“Unfortunately, this is probably the calm before the storm. Already we are seeing clouds on the horizon.” 

The secondary school teachers with the OSSTF tried to go to the Ontario Labour Relations Board (OLRB) for help in negotiations but were rejected, not surprisingly given that the OLRB has a history of inaction and putting up barriers for workers and unions. OSSTF President Harvey Bischof said a strike is “certainly not our goal, but it’s not something we haven’t ruled out either.” Now OSSTF is organizing its own strike vote.

What needs to be done?

Parents and teachers are already fuming at Ford. His popularity has nosedived and his current attacks have galvanized a militant mood to fight through a strike—the 93 per cent strike vote is a clear indication of this. Instead of waiting to get rid of Ford three years from now in an election, the CUPE leadership should grasp this mood and not be afraid to call a strike. This government is weak and can be defeated.

In the event of a strike, it is likely that Ford will use “back-to-work” legislation. He already did it less than a month into his term against CUPE 3903 York University teaching assistants last summer, and is not afraid to use it again. Therefore it is vital that CUPE and the teachers’ unions develop a plan to defy back-to-work.

In the spring of 2019, CUPE held its Ontario convention where it adopted a resolution drafted by Fightback’s CUPE activists to defy “back-to-work” legislation. Unfortunately, after agreeing with the need to defy in principle, the union leadership resisted all attempts to put in place a real plan of action to fight this threat. Now there is a strong likelihood that Ford will implement “back-to-work” legislation against the school workers. The time to implement this resolution is now. We remind our audience of what we wrote, which was adopted unanimously by 1,000 delegates at the convention in the spring:

CUPE Ontario will:

  • Develop a plan of action, in coordination with local leaders, to resist future impositions of “back-to-work” and “essential service” legislation, including solidarity strikes and mass political protests.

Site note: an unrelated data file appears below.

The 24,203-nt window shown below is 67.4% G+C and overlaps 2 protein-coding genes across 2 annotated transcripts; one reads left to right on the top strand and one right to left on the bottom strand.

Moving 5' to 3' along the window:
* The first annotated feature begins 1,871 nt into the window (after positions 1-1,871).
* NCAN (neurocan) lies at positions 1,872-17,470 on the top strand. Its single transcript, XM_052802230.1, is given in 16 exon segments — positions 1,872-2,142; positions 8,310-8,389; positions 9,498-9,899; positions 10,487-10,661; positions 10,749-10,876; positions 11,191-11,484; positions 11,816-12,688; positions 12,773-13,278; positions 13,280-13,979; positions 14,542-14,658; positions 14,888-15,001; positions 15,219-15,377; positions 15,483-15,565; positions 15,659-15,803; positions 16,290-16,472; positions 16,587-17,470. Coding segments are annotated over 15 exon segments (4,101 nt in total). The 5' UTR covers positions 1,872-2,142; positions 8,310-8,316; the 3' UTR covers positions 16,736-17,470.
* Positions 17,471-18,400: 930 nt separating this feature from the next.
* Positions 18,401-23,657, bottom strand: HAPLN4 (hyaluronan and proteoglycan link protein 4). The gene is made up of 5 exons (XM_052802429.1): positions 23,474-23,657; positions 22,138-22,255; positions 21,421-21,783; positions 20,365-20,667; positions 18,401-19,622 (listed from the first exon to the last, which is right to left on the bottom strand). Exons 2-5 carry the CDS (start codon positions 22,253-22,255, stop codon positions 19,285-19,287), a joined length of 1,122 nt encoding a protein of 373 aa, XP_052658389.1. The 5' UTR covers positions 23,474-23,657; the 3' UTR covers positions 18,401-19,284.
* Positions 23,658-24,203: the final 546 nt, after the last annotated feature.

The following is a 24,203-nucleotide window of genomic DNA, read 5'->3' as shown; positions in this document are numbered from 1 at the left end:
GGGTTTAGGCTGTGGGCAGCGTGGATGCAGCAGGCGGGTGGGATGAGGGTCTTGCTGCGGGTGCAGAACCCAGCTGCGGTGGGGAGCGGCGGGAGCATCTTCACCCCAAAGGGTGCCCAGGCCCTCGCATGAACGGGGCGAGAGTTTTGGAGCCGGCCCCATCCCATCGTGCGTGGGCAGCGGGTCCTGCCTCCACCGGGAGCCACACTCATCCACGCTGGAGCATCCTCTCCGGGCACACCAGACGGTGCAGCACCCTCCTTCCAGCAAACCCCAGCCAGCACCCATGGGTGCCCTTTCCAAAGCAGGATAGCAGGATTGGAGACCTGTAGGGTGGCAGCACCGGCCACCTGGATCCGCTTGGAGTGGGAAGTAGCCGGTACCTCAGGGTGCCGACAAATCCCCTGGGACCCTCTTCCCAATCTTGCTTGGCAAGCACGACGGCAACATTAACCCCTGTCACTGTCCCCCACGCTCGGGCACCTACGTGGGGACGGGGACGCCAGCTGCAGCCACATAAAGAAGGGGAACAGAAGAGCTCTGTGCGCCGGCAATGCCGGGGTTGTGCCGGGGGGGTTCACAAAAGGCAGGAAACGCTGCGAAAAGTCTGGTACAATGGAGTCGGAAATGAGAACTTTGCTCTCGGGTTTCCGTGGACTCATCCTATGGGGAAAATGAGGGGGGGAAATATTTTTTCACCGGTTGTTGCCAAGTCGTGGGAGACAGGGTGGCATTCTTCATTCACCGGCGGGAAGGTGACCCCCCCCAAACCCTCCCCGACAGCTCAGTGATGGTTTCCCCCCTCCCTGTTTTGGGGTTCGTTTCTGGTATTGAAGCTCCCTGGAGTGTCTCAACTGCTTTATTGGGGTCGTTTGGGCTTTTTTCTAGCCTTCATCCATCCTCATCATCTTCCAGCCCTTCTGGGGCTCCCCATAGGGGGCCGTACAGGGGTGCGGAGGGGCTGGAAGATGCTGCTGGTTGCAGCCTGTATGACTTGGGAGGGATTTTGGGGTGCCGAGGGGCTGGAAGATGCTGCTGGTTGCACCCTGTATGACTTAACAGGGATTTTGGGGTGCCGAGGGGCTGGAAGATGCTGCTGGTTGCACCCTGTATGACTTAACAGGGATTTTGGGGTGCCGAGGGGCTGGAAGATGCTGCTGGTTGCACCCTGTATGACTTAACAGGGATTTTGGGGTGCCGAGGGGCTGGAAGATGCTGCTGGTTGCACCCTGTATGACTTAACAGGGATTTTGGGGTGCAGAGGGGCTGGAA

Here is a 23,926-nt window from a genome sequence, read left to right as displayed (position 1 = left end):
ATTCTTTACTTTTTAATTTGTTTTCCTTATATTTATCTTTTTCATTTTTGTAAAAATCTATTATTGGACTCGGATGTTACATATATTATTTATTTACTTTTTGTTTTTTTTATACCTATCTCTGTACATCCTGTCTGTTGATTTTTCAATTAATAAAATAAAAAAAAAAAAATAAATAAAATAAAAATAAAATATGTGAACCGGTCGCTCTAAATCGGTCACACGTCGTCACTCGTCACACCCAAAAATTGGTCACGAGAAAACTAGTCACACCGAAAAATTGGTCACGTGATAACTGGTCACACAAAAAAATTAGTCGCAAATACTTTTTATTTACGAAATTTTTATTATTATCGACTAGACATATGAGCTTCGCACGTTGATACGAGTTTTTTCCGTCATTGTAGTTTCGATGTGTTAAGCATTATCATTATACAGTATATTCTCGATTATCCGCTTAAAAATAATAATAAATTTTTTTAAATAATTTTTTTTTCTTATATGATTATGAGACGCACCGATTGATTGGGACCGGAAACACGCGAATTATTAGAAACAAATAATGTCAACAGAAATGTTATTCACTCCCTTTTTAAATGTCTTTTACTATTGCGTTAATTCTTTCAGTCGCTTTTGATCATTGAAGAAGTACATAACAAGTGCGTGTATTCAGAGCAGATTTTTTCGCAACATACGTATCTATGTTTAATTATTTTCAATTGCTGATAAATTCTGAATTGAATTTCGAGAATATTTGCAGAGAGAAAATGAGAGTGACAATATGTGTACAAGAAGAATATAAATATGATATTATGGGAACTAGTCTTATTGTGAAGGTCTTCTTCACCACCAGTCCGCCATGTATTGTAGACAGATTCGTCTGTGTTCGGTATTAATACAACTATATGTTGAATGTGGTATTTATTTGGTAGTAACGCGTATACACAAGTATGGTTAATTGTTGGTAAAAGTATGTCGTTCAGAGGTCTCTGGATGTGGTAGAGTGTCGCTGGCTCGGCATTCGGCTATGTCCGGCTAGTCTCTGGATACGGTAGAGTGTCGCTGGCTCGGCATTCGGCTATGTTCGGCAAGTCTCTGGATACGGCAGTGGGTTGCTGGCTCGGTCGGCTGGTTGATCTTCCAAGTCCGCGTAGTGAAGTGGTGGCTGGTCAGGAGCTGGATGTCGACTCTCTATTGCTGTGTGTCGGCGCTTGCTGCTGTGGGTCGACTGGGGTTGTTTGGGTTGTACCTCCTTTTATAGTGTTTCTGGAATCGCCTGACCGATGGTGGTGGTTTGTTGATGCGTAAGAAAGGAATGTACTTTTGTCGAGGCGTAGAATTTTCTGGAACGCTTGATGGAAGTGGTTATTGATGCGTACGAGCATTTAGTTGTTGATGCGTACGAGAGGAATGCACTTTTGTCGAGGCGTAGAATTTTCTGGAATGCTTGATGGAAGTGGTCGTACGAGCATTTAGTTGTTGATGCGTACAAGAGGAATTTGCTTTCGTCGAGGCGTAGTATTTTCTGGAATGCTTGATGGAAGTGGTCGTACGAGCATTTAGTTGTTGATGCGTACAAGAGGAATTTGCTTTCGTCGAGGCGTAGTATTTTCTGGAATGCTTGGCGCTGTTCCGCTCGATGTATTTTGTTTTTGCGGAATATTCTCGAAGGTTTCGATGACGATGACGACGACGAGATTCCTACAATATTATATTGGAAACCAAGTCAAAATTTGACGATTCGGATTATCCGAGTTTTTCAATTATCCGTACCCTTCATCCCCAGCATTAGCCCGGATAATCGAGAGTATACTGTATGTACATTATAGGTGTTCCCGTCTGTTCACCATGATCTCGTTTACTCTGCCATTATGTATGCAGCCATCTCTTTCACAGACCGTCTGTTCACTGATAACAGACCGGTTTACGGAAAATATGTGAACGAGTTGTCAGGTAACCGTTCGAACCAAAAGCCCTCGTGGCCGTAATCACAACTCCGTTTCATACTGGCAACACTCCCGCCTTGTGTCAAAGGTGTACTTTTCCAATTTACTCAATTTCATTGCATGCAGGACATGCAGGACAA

• Bring a resolution to the upcoming Ontario Federation of Labour (OFL) convention, calling on the OFL to do the same.”

The time to implement this resolution with concrete dates is now. With the OFL convention coming up in November, there is a real opportunity to generalize the movement against Ford. His government has attacked literally every part of the working class and the movement in the schools has the potential to spark off a wider struggle. We have to adopt the perspective of spreading this struggle in solidarity with education workers. We need to build escalating actions leading up to a province-wide general strike by CUPE, ETFO, OSSTF, and other unions and workplaces already under attack by Ford. This massive pressure would cripple and bring down the Ford regime.

In an editorial attacking teachers, the infamously right-wing Toronto Sun newspaper made it very clear that they do not think teachers should have a say in the hard work that they do:

“Here’s my message for the teachers and their union representatives: Change is coming. Whether they like it or not, the teachers’ unions don’t run the province and they don’t dictate education policy.”

The question before Ontario’s education workers is this: will Doug Ford and his corporate friends run the province undemocratically from on high, or will the workers shut it down to show who really runs things? The only way to protect workers from attacks and gain anything in negotiations is to take the next step further towards a strike. A strike of education workers this fall can ignite a real movement towards a general strike across the province to bring this hated Ford government down. The other option is sitting and taking three more years of attacks on students and workers. There is no time to waste!

Strike to win!

Defy back-to-work legislation!

No sell-out contracts!

Spread the movement!

Towards a province-wide general strike!